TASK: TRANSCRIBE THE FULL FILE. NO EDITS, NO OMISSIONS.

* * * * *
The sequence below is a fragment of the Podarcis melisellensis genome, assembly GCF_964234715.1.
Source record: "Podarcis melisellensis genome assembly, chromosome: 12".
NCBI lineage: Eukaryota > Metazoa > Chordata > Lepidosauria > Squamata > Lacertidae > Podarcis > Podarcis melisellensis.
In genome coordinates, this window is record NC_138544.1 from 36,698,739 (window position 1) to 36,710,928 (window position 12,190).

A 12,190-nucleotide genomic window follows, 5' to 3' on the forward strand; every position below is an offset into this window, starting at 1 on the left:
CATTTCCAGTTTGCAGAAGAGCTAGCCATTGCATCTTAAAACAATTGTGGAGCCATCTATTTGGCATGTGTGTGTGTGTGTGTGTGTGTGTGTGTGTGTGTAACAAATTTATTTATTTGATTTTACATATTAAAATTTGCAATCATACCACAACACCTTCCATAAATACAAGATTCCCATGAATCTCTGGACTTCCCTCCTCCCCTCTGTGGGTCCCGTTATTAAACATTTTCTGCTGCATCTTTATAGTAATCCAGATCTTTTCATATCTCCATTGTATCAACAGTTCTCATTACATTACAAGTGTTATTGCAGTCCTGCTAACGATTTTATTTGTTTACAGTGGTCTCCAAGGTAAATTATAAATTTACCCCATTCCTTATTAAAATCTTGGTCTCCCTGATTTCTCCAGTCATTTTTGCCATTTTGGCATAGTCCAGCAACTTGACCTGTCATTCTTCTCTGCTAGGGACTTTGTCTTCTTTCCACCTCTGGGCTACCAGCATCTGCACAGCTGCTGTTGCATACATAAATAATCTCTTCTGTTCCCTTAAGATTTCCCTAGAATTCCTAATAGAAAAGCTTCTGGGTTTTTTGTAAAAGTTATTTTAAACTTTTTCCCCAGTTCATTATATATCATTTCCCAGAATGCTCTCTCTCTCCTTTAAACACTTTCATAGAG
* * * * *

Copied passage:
The sequence below is a fragment of the Podarcis melisellensis genome, assembly GCF_964234715.1.
Source record: "Podarcis melisellensis genome assembly, chromosome: 12".
NCBI lineage: Eukaryota > Metazoa > Chordata > Lepidosauria > Squamata > Lacertidae > Podarcis > Podarcis melisellensis.
In genome coordinates, this window is record NC_138544.1 from 36,698,739 (window position 1) to 36,710,928 (window position 12,190).

A 12,190-nucleotide genomic window follows, 5' to 3' on the forward strand; every position below is an offset into this window, starting at 1 on the left:
CATTTCCAGTTTGCAGAAGAGCTAGCCATTGCATCTTAAAACAATTGTGGAGCCATCTATTTGGCATGTGTGTGTGTGTGTGTGTGTGTGTGTGTGTGTGTAACAAATTTATTTATTTGATTTTACATATTAAAATTTGCAATCATACCACAACACCTTCCATAAATACAAGATTCCCATGAATCTCTGGACTTCCCTCCTCCCCTCTGTGGGTCCCGTTATTAAACATTTTCTGCTGCATCTTTATAGTAATCCAGATCTTTTCATATCTCCATTGTATCAACAGTTCTCATTACATTACAAGTGTTATTGCAGTCCTGCTAACGATTTTATTTGTTTACAGTGGTCTCCAAGGTAAATTATAAATTTACCCCATTCCTTATTAAAATCTTGGTCTCCCTGATTTCTCCAGTCATTTTTGCCATTTTGGCATAGTCCAGCAACTTGACCTGTCATTCTTCTCTGCTAGGGACTTTGTCTTCTTTCCACCTCTGGGCTACCAGCATCTGCACAGCTGCTGTTGCATACATAAATAATCTCTTCTGTTCCCTTAAGATTTCCCTAGAATTCCTAATAGAAAAGCTTCTGGGTTTTTTGTAAAAGTTATTTTAAACTTTTTCCCCAGTTCATTATATATCATTTCCCAGAATGCTCTCTCTCTCCTTTAAACACTTTCATAGAG